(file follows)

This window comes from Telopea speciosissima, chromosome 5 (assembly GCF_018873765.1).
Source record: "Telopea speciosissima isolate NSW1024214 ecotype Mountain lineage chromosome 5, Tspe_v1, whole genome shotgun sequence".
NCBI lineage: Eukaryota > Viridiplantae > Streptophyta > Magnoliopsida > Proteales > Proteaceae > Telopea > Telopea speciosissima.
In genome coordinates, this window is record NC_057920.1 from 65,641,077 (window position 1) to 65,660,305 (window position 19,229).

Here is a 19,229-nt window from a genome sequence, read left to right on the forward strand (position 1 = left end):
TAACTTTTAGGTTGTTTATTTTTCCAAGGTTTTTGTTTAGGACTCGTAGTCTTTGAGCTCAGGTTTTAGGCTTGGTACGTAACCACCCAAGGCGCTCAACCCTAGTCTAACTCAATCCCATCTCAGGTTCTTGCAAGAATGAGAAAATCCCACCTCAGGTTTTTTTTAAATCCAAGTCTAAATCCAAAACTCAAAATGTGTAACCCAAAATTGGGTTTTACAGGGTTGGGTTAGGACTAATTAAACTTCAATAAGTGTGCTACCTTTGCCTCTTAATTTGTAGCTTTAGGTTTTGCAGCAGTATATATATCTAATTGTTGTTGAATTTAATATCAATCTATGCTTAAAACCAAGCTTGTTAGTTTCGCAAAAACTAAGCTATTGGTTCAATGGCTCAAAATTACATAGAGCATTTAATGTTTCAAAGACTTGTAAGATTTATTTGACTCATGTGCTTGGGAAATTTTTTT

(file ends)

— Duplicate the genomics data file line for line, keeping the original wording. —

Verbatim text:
This window comes from Telopea speciosissima, chromosome 5 (assembly GCF_018873765.1).
Source record: "Telopea speciosissima isolate NSW1024214 ecotype Mountain lineage chromosome 5, Tspe_v1, whole genome shotgun sequence".
NCBI lineage: Eukaryota > Viridiplantae > Streptophyta > Magnoliopsida > Proteales > Proteaceae > Telopea > Telopea speciosissima.
In genome coordinates, this window is record NC_057920.1 from 65,641,077 (window position 1) to 65,660,305 (window position 19,229).

Here is a 19,229-nt window from a genome sequence, read left to right on the forward strand (position 1 = left end):
TAACTTTTAGGTTGTTTATTTTTCCAAGGTTTTTGTTTAGGACTCGTAGTCTTTGAGCTCAGGTTTTAGGCTTGGTACGTAACCACCCAAGGCGCTCAACCCTAGTCTAACTCAATCCCATCTCAGGTTCTTGCAAGAATGAGAAAATCCCACCTCAGGTTTTTTTTAAATCCAAGTCTAAATCCAAAACTCAAAATGTGTAACCCAAAATTGGGTTTTACAGGGTTGGGTTAGGACTAATTAAACTTCAATAAGTGTGCTACCTTTGCCTCTTAATTTGTAGCTTTAGGTTTTGCAGCAGTATATATATCTAATTGTTGTTGAATTTAATATCAATCTATGCTTAAAACCAAGCTTGTTAGTTTCGCAAAAACTAAGCTATTGGTTCAATGGCTCAAAATTACATAGAGCATTTAATGTTTCAAAGACTTGTAAGATTTATTTGACTCATGTGCTTGGGAAATTTTTTT